Chuck Haralson and Ken Smith were inducted into the Arkansas Tourism Hall of Fame during the 43rd annual Governor’s Conference on Tourism
When thinking about great, authentic Mexican food, our minds tend to wander towards the southern parts of our city — our "south of the border." But let's consider what's going on north of the river — the Arkansas, not the Rio Grande.
We've been hearing rumors for some time now that the North Little Rock neighborhood known as Levy is one of Central Arkansas's undiscovered culinary treasure troves. One such gem is the popular Mexican standby, Taqueria Guadalajara.
Without being told to stop, you'd probably easily pass by the place a dozen times, perhaps more. It's in a nondescript brown building with plain, unimpressive signage. There's no nicely groomed patio, no sleek branding. But the parking lot packed with cars at the lunch hour should tip you off to the fact that locals know there is much good going on within Guadalajara's walls.
On our visit, the place was bustling. At least 80 percent of the seats were full — families, workers on their lunch hour, Latinos and gringos alike. Very promising. On our way to our table, we quickly eyed the surrounding tables filled with food to get an idea of what others were eating.
We knew we had to sample the Bistek a la Mexicana ($7.49) — it was highly recommended by a Guadalajara regular and our waitress, who said it was the best item on the menu. The bistek plate begins with a few generous hunks of thinly sliced steak, marinated and cooked on the flat-top. The steak finishes up tender, juicy (despite its relative thinness), with scattered crispy bits around the edges from the sear of the hot metal. On top of this rests a lovely assortment of grilled vegetables that included strips of white onion, tomato, and jalapeños. Lastly, there's a fresh salad — lettuce, tomato, and avocado with a dollop of sour cream. All of this is to be scooped into the provided tortillas, which are sourced from a local producer, Tortilla Brenda in Little Rock. The results were superb — flavors and textures were spot on, and it was easy to see how this had become such a popular item.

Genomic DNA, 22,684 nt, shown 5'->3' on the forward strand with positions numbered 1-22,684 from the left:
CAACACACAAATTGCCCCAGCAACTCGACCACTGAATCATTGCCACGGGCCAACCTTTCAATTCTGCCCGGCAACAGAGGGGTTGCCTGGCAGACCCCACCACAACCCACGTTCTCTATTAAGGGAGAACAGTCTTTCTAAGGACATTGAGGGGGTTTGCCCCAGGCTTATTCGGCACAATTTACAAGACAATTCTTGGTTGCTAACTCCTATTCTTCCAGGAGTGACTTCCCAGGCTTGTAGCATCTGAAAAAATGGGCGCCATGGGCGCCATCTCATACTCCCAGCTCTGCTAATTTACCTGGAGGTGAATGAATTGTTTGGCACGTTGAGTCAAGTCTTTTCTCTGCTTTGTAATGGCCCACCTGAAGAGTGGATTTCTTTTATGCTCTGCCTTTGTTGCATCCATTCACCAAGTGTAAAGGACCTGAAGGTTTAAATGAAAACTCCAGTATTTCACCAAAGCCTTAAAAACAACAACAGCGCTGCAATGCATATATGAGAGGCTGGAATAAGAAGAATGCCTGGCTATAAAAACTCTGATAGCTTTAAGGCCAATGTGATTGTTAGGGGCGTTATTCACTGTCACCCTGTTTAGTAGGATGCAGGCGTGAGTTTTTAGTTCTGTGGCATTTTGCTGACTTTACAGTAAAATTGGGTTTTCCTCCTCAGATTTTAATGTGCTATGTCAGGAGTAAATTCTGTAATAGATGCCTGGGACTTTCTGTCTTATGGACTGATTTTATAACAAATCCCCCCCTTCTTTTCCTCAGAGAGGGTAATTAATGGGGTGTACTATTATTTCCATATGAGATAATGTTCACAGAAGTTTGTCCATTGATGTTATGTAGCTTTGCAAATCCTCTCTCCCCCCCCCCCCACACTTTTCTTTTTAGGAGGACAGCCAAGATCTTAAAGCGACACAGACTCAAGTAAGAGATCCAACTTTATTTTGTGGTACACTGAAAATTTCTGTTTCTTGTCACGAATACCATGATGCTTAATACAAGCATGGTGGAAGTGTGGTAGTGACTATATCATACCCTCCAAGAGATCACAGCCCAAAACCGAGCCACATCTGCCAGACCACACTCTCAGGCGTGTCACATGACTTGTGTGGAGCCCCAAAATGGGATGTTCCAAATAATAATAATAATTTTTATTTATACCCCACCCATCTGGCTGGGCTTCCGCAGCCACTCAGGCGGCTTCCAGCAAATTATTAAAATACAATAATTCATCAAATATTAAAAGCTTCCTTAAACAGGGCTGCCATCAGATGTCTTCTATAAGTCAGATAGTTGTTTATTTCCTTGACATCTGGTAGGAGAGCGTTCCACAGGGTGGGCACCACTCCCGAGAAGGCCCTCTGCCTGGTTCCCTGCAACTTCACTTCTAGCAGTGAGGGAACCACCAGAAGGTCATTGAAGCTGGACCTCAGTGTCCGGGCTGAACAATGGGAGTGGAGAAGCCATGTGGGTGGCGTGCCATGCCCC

Also from the "Platillos de la Casa," we sampled the Milanesas ($7.49). The tenderized and flattened steak was breaded and fried in oil. The result is something akin to a chicken-fried steak, but the breading is much lighter and less salty. We thoroughly enjoyed it — tender, just slightly crunchy. It came alongside a similar assortment of fresh vegetables and a small stack of tortillas. We should also mention the accompanying beans and rice were quality specimens, the beans thick and flavorful and the rice nicely seasoned. Both dishes were all-around winners.
We tasted Guadalajara's sizable burritos ($4.49), one al pastor (with seasoned pork), lettuce, tomato, sour cream, beans, rice and cheese. We've eaten many such burritos around town, but this was certainly among the best. Shower this thing in gobs of spicy red or cool, slightly sweet tomatillo salsas and you've got an unbeatable and very portable meal, perfect if you're on the go. We also last sampled the pork tamales ($0.99 each); they were the least impressive of the lot. The filling was ample but the flavors seemed a little dull compared to our earlier favorites. The masa felt a little weighty and probably detracted from the tamale overall.
After emptying the last of our bottles — which included several fruit-flavored Jarritos, a Mexican Coke, and a few Mexican beers — our table was wholly satisfied in Guadalajara's ability to deliver exceptional Mexican cuisine. One need look no further than the total at the bottom of the bill to realize that this is surely one of the greatest values in town — good enough, perhaps, to even lure those hard-headed folks on the other side of the water to see what's happening in Levy.